Encyclopedia Of Detroit

Hamtramck, Colonel John

American military leader Jean Francois Hamtramck was born on August 16, 1757 in Quebec. Hamtramck joined the U.S. Army in 1775 and changed his name to the Americanized John Francis. He fought with George Washington during the American Revolution, as well as with Anthony Wayne at the Battle of Fallen Timbers in 1794. Made commander of Fort Vincennes in present-day Indiana, Hamtramck was active in the negotiations of a peace treaty with the area’s Native Americans.

In 1793, Hamtramck was named Lieutenant Colonel in the Legion of the United States led by General Anthony Wayne to secure the Northwest Territory. After being cited for bravery, Hamtramck was appointed full Colonel and was made first commandant of Fort Wayne in Indiana. In 1796, Hamtramck led the garrison to secure Fort Miami in Ohio. Hamtramck was then transferred to Fort Lernoult in Detroit, when the Americans assumed control of the city on July 11, 1796.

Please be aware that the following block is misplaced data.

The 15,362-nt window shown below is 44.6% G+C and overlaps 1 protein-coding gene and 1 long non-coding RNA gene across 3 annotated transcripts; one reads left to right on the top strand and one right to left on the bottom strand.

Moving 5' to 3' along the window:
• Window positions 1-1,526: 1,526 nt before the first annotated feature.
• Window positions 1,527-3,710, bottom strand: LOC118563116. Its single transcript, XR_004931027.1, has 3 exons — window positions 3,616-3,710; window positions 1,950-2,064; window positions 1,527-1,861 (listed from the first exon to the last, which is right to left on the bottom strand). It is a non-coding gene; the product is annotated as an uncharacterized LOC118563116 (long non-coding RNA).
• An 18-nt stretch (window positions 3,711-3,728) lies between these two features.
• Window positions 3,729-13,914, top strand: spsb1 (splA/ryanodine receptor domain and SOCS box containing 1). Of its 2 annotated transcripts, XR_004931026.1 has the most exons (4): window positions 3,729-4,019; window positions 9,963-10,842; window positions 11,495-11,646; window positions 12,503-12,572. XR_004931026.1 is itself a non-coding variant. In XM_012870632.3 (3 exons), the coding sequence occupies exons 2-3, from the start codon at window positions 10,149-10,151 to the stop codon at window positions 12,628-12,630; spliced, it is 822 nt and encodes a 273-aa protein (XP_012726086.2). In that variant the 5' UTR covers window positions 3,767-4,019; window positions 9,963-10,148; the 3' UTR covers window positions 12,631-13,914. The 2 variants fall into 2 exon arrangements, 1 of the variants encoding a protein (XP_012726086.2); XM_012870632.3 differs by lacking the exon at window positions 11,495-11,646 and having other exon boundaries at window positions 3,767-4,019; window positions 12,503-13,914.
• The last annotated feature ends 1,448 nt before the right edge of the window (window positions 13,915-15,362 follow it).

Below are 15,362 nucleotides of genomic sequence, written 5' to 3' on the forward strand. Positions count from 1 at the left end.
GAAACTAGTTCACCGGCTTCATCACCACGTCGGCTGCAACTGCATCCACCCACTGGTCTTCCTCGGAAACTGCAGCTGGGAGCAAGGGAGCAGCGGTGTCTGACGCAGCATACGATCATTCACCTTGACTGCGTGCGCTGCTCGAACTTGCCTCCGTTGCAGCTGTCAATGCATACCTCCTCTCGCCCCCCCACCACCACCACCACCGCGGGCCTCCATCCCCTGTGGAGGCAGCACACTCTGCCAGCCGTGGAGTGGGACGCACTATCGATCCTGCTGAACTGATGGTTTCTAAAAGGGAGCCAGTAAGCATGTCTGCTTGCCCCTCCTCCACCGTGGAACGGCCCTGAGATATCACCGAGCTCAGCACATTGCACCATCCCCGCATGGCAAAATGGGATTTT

Living in a house in what is now Gabriel Richard Park, at the bridge to Belle Isle, Hamtramck remained commandant of Fort Lernoult until his death on April 11, 1803. Buried in Ste. Anne’s graveyard, Hamtramck is possibly Detroit’s most reburied Detroiter. In 1805, his body was moved to a new graveyard after fire destroyed the city. In 1866, Hamtramck’s body was moved for a third time to a plot in Mt. Elliott Cemetery and moved for his fourth and final burial in 1962 to Hamtramck, the city named for him.



"Detroit Under the American Flag" Diorama - 2012.047.186

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